Why our children's English is inferior
Jan 6, 2006

  With the growing importance of English as a means of international communication, both the government and people in Taiwan have been making vigorous efforts in recent years to promote the use of this language.

  The result has been what may be called a national English-learning movement. The emphasis has been especially great on teaching children English. English classes now start in the first grade in elementary schools, and commercial institutions that teach children English are everywhere.

  One might expect, given the craze about English, that the people here, especially the children, should have been getting along well in acquiring English skills.

  That, unfortunately, is not the case, in view of the results of an assessment by the Cambridge Examinations Center (CEC) of the International Learning, Teaching and Evaluation Agency (ILTEA).

  The CEC recently published an assessment of the English ability of children in English for 2004, which ranks the English proficiency of children in Taiwan 11th among the 16 countries that participated in the evaluation. This showing is better only than that of Vietnam, Sri Lanka, mainland China, Japan, and Thailand.

  At the top of the list is Malaysia, followed by Indonesia, Pakistan, India, United Arab Emirates, Burma, South Korea, Iran, Hong Kong, and Saudi Arabia, in that order.

  To those who believe the English education in Taiwan has been fairly successful, the most shocking aspect of the CEC evaluation is that the English ability of the children in Taiwan has been regressing from year to year.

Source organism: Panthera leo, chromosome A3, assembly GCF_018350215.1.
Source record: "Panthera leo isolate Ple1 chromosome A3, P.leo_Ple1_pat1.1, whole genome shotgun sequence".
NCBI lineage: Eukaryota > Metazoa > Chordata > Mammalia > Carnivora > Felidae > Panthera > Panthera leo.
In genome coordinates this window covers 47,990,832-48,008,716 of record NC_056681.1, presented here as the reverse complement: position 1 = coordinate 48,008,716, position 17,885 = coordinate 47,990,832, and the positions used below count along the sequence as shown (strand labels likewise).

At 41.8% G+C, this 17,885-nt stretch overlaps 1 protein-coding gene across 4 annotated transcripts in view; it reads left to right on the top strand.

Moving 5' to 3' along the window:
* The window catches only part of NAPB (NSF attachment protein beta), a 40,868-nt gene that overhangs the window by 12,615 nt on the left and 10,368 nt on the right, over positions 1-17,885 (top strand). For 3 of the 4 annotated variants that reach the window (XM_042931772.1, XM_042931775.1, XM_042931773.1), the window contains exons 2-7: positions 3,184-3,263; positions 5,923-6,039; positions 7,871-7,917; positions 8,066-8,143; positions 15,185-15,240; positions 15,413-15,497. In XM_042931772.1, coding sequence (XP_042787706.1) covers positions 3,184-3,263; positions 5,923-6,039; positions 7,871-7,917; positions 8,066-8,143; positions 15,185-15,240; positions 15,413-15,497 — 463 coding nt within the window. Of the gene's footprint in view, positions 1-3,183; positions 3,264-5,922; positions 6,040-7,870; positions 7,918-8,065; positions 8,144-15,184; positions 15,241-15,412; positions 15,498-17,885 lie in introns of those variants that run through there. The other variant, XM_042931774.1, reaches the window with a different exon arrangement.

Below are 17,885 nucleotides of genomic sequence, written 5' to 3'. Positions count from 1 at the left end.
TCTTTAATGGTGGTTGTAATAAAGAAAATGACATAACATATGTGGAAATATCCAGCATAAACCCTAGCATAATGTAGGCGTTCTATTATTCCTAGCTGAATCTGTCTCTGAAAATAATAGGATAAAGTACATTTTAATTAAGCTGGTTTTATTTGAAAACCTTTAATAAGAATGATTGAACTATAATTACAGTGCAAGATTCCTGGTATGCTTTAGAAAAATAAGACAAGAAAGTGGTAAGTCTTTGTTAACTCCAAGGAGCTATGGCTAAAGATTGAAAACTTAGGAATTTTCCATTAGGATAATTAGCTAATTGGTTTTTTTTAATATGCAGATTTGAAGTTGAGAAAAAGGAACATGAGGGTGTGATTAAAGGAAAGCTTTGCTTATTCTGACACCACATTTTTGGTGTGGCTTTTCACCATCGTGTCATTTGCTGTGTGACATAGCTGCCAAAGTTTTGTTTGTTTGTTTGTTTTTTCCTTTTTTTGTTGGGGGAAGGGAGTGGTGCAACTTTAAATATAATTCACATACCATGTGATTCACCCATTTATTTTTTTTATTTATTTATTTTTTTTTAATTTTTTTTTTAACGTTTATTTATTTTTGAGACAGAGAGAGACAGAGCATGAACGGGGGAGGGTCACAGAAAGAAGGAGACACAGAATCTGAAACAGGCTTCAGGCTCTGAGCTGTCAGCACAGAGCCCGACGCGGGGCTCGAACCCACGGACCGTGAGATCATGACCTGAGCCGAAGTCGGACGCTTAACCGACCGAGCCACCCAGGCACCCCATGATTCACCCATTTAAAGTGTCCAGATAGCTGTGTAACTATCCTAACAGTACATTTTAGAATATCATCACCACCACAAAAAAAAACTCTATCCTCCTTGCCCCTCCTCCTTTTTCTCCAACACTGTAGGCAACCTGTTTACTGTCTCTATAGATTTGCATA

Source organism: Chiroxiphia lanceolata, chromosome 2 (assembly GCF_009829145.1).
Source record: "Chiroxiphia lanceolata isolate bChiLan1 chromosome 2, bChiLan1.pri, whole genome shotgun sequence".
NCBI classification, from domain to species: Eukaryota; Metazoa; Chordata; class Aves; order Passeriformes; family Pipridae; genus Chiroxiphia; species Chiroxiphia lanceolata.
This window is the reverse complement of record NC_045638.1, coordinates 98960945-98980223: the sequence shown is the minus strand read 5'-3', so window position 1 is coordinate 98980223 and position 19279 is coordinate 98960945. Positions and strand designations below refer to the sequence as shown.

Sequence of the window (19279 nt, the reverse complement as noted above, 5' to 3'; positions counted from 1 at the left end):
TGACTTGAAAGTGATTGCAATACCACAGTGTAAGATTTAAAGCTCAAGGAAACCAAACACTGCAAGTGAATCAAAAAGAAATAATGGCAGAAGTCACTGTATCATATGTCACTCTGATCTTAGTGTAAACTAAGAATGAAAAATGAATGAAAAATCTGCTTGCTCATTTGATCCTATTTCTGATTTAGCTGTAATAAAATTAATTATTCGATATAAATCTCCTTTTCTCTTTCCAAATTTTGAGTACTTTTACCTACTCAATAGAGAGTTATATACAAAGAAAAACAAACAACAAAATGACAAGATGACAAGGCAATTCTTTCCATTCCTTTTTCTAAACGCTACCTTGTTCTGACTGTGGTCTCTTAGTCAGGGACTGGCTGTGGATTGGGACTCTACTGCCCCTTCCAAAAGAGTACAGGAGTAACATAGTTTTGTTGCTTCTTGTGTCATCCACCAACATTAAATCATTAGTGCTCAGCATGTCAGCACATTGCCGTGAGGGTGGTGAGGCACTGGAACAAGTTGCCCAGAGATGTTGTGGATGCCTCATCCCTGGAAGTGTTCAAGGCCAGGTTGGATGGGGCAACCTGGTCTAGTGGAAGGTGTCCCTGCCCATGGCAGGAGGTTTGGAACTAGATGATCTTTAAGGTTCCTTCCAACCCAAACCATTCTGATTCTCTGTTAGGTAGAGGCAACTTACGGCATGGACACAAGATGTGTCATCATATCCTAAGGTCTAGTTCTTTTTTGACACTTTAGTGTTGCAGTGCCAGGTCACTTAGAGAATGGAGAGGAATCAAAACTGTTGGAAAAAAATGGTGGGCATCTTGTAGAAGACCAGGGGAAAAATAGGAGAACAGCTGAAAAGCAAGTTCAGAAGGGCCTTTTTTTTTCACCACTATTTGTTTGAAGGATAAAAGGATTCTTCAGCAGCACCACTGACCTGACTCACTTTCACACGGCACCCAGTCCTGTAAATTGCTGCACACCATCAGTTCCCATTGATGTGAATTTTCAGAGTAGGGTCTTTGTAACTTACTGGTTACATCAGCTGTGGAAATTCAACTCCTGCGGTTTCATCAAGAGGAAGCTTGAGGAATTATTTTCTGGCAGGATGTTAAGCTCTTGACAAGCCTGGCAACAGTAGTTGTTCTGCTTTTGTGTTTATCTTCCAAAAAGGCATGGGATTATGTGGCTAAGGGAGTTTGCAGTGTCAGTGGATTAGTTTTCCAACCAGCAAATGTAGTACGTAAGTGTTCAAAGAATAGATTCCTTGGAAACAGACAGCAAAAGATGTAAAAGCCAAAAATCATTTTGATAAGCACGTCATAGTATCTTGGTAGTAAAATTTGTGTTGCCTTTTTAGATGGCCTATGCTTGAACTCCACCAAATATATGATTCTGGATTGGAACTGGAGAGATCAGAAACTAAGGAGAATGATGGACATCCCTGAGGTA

In 2002, when the CEC started the assessment of the English ability of Asian children, Taiwanese children's level of English proficiency was ranked fourth among the nine Asian countries that participated in the evaluation. In 2003, Taiwan slipped to the ninth spot among the 14 countries in the race. In the 2004 ranking, Taiwan dropped to 11th place.

  The main reason for the lack of English proficiency among our people, in our opinion, is the ineffective teaching methods used in public schools. Although it is generally recognized today that the abilities to speak and comprehend English are essential, in practice most English classes in our schools still focus on the abilities to read, and the traditional grammar-translation method remains the most common approach used by teachers. That is to say, children are seldom taught to use the language for actual communication.

  One measure that should be adopted to remedy this situation is to drastically revise the English textbooks used these days in public schools, which are designed to improve students' reading abilities and by and large overlook the abilities to speak and understand. Another is to require elementary and secondary school English teachers to undergo retraining so that they may be better qualified.

  Another problem that could have been a reason underling the poor performance of our children in the CEC evaluation is the government's policy of requiring children to learn dialects. This policy may be well-intentioned. It is designed to preserve the dialects such as the Holo, Hakka and Aborigine dialects used on this island.

  However, the policy means students have to learn these dialects beside Mandarin and English. Many children are confused and find it hard to cope with the study of three different speech forms simultaneously. It is time educational authorities reconsidered this controversial policy.